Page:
What do red tide, nationalism, and a shard of glass have in common? They are trash, waste, a stage in the great “nature–[semi-finished product–]culture–waste–nature” machine in which we find ourselves (Into the Universe of Technical Images, 2011, p. 108). Unfortunately, however, as automatically as this at first sight clear cycle presents itself, the machine doesn’t work like that. These days, trash is repulsively apparent on all levels; our culture is suffering from “circulatory problems,” the waste is backing up. There is only one solution to this problem: It is necessary to create radical archaeology of the garbage heap, a “science of trash” that keeps us from sinking in the rising flood of anti-values. For the age of the telematic society has not yet dawned, the age in which all the material support for storing information will no longer be required and culture of forgetting will have been established. There are, of course, enough people who get comfortable in the trash; who prefer to “die comfortably” (“Gespräch, Gerede, Kitsch,” in: Pross, Kitsch, 1985, p. 61; translated from the German), surrounded by kitsch – that supposed recycling of waste. But that is something for lovers of kitsch and isn’t for everyone. In the face of outdated Platonism and antiquated faith in progress, for those who do not want to drown in the ideologies of recycling and the neophilosophies, that leaves only one reasonable option: emptying the content, simply drinking without falling away from faith. For however one might turn and spin the trash, no matter whether one talks to it or gossips in it, one thing is certain: “the champagne, not the bottles, is important” (Dinge und Undinge, 1993, p. 26; translated from the German).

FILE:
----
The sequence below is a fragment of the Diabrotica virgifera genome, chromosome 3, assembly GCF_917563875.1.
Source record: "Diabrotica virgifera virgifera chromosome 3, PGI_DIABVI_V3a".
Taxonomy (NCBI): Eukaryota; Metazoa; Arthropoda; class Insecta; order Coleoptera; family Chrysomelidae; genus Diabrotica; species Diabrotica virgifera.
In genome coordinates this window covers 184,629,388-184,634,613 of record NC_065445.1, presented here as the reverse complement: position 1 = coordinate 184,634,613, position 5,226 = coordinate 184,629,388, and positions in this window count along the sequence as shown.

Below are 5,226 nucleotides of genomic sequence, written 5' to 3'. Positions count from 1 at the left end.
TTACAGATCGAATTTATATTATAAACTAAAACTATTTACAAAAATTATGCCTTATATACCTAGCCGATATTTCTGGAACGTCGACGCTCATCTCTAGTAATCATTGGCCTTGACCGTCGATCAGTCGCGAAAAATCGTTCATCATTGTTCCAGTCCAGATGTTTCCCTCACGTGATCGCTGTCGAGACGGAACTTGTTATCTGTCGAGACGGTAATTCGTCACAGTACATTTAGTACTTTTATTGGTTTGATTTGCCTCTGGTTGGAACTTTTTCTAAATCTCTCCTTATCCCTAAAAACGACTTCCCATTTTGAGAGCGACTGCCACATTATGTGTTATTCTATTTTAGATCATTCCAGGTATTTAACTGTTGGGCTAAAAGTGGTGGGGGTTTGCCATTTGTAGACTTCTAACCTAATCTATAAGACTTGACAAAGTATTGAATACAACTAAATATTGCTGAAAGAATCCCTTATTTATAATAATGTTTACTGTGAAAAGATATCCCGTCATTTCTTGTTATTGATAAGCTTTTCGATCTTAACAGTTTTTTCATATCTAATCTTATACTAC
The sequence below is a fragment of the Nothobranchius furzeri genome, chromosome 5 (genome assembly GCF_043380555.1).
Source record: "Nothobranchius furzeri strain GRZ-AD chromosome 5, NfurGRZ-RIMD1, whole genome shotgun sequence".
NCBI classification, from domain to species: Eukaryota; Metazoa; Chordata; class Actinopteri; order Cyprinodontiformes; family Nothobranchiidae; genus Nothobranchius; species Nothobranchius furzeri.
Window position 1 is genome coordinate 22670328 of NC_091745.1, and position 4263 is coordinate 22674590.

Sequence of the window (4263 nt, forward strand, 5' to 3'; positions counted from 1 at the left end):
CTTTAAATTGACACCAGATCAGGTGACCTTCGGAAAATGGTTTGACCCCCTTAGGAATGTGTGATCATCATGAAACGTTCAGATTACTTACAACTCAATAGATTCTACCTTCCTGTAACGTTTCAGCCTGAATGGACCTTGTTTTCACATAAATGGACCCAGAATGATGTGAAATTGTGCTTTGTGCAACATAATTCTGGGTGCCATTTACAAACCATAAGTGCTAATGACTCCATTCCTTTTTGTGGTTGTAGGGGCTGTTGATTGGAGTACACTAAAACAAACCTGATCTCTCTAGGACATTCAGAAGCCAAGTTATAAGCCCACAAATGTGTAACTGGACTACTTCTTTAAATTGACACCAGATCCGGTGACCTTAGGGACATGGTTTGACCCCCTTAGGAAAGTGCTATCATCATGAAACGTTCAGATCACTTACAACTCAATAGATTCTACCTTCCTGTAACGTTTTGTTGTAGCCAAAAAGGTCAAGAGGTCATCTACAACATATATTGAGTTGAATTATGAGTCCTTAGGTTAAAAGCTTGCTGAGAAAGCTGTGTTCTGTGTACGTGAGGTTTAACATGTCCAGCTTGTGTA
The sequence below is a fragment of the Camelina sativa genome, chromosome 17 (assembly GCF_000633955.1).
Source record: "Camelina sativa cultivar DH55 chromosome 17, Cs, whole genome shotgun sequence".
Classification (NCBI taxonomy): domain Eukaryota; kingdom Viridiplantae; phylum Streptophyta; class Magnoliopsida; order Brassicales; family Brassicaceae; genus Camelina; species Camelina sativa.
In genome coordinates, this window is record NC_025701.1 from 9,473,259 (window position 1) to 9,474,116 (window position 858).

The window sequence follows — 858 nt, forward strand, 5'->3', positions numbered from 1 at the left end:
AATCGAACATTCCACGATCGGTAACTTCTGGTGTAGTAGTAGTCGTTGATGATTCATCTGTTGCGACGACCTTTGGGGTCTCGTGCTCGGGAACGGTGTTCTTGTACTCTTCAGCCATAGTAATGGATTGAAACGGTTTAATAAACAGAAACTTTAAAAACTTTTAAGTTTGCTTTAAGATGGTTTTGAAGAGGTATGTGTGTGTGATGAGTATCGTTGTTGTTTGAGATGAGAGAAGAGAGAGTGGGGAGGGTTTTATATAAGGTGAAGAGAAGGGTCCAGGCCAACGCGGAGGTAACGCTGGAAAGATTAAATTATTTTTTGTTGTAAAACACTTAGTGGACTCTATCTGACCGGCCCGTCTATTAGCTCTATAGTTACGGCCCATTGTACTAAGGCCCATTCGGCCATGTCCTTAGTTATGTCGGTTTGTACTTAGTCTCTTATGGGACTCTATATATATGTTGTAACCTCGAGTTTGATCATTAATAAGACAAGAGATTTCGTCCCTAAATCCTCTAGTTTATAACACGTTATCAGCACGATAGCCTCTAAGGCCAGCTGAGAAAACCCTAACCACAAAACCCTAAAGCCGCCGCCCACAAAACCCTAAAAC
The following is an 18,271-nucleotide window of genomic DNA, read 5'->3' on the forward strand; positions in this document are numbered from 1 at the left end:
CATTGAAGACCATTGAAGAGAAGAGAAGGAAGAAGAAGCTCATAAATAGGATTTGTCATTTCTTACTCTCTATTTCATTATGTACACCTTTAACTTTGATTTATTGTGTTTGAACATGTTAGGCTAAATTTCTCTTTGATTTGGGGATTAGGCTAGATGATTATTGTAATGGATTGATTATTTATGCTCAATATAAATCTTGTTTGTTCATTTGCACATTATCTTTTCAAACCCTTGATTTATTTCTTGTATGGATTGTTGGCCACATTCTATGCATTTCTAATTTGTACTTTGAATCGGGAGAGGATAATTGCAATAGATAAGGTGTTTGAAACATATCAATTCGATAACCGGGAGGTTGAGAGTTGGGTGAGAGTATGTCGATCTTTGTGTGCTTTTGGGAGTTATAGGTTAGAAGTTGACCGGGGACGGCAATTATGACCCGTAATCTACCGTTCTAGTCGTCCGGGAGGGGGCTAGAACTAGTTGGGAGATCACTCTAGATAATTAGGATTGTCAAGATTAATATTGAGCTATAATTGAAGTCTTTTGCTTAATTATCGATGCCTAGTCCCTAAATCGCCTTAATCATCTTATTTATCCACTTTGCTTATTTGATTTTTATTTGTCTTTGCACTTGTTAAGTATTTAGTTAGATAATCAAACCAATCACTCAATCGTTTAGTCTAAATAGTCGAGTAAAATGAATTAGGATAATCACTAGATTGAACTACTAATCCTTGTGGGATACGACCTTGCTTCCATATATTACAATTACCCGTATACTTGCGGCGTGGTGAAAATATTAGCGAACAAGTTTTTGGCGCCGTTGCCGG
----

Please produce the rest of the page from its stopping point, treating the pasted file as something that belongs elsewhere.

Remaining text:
Original article by Vera Schwamborn